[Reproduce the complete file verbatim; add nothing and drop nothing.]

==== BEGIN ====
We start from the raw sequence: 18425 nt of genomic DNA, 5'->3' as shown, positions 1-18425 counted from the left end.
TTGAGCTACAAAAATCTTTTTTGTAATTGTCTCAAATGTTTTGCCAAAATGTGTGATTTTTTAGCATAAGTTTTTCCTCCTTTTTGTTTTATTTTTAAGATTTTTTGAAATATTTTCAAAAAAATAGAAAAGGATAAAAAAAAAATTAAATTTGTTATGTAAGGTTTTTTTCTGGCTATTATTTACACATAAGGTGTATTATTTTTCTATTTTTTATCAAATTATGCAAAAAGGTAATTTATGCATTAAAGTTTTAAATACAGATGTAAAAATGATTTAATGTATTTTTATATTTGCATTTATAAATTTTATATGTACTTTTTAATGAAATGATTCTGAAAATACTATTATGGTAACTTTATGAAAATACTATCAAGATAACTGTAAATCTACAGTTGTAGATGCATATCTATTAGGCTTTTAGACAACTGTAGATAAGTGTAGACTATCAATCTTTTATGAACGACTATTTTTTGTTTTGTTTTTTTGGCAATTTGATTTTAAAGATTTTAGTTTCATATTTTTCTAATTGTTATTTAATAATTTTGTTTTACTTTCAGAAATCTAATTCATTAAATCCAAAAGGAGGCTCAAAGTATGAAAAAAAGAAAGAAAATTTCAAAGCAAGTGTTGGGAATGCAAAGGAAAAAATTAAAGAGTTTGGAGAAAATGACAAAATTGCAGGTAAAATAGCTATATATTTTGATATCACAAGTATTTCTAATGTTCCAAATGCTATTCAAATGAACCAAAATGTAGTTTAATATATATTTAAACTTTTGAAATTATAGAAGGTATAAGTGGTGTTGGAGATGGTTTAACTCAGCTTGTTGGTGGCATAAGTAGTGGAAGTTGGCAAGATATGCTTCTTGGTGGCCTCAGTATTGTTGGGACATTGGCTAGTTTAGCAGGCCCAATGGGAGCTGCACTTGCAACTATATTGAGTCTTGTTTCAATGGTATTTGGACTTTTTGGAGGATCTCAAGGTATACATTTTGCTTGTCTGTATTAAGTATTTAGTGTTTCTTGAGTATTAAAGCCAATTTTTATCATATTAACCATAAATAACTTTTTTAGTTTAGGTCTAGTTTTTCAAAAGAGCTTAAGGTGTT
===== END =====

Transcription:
We start from the raw sequence: 18425 nt of genomic DNA, 5'->3' as shown, positions 1-18425 counted from the left end.
TTGAGCTACAAAAATCTTTTTTGTAATTGTCTCAAATGTTTTGCCAAAATGTGTGATTTTTTAGCATAAGTTTTTCCTCCTTTTTGTTTTATTTTTAAGATTTTTTGAAATATTTTCAAAAAAATAGAAAAGGATAAAAAAAAAATTAAATTTGTTATGTAAGGTTTTTTTCTGGCTATTATTTACACATAAGGTGTATTATTTTTCTATTTTTTATCAAATTATGCAAAAAGGTAATTTATGCATTAAAGTTTTAAATACAGATGTAAAAATGATTTAATGTATTTTTATATTTGCATTTATAAATTTTATATGTACTTTTTAATGAAATGATTCTGAAAATACTATTATGGTAACTTTATGAAAATACTATCAAGATAACTGTAAATCTACAGTTGTAGATGCATATCTATTAGGCTTTTAGACAACTGTAGATAAGTGTAGACTATCAATCTTTTATGAACGACTATTTTTTGTTTTGTTTTTTTGGCAATTTGATTTTAAAGATTTTAGTTTCATATTTTTCTAATTGTTATTTAATAATTTTGTTTTACTTTCAGAAATCTAATTCATTAAATCCAAAAGGAGGCTCAAAGTATGAAAAAAAGAAAGAAAATTTCAAAGCAAGTGTTGGGAATGCAAAGGAAAAAATTAAAGAGTTTGGAGAAAATGACAAAATTGCAGGTAAAATAGCTATATATTTTGATATCACAAGTATTTCTAATGTTCCAAATGCTATTCAAATGAACCAAAATGTAGTTTAATATATATTTAAACTTTTGAAATTATAGAAGGTATAAGTGGTGTTGGAGATGGTTTAACTCAGCTTGTTGGTGGCATAAGTAGTGGAAGTTGGCAAGATATGCTTCTTGGTGGCCTCAGTATTGTTGGGACATTGGCTAGTTTAGCAGGCCCAATGGGAGCTGCACTTGCAACTATATTGAGTCTTGTTTCAATGGTATTTGGACTTTTTGGAGGATCTCAAGGTATACATTTTGCTTGTCTGTATTAAGTATTTAGTGTTTCTTGAGTATTAAAGCCAATTTTTATCATATTAACCATAAATAACTTTTTTAGTTTAGGTCTAGTTTTTCAAAAGAGCTTAAGGTGTT